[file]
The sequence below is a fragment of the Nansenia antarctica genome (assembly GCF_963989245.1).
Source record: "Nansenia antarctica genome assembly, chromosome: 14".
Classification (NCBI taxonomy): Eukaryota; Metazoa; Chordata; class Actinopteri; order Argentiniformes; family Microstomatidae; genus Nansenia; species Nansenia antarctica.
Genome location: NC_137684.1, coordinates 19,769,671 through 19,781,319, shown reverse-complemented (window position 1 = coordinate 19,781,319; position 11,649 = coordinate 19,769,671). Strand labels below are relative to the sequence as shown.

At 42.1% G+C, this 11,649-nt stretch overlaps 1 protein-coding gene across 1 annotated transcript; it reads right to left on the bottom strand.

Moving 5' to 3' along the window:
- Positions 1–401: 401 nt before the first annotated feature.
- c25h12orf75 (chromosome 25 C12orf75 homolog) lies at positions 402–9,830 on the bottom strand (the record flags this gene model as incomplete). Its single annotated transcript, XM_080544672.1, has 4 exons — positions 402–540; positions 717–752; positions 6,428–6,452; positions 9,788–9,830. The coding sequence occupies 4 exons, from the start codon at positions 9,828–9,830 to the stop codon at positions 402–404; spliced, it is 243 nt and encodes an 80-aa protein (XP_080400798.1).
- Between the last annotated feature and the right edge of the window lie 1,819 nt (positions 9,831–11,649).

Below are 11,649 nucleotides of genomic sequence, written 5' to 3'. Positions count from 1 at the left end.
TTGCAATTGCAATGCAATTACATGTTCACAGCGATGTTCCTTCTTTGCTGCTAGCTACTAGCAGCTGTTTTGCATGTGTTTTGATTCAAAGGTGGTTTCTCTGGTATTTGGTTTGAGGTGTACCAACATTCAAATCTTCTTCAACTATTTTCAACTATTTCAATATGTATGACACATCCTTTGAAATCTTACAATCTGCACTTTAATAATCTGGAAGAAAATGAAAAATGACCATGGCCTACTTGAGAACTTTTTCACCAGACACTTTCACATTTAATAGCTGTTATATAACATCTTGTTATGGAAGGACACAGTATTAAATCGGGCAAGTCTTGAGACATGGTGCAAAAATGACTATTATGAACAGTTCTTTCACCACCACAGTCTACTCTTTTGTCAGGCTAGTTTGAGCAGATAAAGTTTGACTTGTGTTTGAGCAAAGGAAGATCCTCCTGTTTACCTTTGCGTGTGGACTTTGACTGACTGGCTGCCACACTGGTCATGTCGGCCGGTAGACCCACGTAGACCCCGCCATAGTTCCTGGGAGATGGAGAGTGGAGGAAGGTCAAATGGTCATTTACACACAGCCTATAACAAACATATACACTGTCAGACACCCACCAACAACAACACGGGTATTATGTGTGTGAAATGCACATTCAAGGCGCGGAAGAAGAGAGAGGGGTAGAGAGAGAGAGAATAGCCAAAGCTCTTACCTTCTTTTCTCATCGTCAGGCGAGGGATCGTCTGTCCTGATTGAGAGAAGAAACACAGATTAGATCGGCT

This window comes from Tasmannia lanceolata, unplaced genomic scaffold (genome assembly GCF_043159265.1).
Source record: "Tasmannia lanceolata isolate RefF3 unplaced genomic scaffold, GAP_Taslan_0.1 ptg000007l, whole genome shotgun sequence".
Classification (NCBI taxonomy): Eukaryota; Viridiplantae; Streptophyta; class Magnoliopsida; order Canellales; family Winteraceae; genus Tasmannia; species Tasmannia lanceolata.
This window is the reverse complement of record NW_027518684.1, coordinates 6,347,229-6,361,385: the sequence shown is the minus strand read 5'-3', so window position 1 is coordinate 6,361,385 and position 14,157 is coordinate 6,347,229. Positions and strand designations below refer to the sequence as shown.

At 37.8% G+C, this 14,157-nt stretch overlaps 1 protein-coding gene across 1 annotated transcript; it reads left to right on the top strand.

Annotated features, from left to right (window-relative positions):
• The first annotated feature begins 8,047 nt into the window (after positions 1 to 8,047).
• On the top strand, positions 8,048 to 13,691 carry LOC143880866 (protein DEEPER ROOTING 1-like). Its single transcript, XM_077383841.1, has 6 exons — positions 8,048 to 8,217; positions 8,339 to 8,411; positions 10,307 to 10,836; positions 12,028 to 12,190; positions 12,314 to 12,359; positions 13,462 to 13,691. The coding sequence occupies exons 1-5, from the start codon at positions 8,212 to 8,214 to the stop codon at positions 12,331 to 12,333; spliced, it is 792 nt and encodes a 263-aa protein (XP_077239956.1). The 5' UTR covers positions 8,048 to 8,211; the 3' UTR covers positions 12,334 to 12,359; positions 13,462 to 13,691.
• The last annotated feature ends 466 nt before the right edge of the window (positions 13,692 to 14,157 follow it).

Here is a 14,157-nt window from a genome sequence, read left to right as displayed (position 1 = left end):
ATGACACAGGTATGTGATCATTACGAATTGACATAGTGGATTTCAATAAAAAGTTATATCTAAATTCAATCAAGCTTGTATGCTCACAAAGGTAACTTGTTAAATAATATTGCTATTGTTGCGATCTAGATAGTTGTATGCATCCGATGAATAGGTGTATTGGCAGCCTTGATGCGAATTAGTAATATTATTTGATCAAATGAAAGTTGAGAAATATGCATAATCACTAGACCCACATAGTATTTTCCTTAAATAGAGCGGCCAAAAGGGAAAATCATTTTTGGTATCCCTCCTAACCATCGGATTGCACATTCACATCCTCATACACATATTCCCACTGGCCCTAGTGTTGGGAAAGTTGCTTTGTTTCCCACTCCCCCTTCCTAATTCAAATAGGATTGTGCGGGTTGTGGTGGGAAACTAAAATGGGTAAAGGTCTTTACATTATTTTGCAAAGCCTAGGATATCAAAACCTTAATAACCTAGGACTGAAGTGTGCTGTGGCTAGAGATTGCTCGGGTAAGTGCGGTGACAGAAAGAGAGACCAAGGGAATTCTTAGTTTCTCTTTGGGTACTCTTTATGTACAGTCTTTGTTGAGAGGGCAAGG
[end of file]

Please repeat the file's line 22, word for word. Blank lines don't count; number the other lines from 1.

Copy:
ATGACACAGGTATGTGATCATTACGAATTGACATAGTGGATTTCAATAAAAAGTTATATCTAAATTCAATCAAGCTTGTATGCTCACAAAGGTAACTTGTTAAATAATATTGCTATTGTTGCGATCTAGATAGTTGTATGCATCCGATGAATAGGTGTATTGGCAGCCTTGATGCGAATTAGTAATATTATTTGATCAAATGAAAGTTGAGAAATATGCATAATCACTAGACCCACATAGTATTTTCCTTAAATAGAGCGGCCAAAAGGGAAAATCATTTTTGGTATCCCTCCTAACCATCGGATTGCACATTCACATCCTCATACACATATTCCCACTGGCCCTAGTGTTGGGAAAGTTGCTTTGTTTCCCACTCCCCCTTCCTAATTCAAATAGGATTGTGCGGGTTGTGGTGGGAAACTAAAATGGGTAAAGGTCTTTACATTATTTTGCAAAGCCTAGGATATCAAAACCTTAATAACCTAGGACTGAAGTGTGCTGTGGCTAGAGATTGCTCGGGTAAGTGCGGTGACAGAAAGAGAGACCAAGGGAATTCTTAGTTTCTCTTTGGGTACTCTTTATGTACAGTCTTTGTTGAGAGGGCAAGG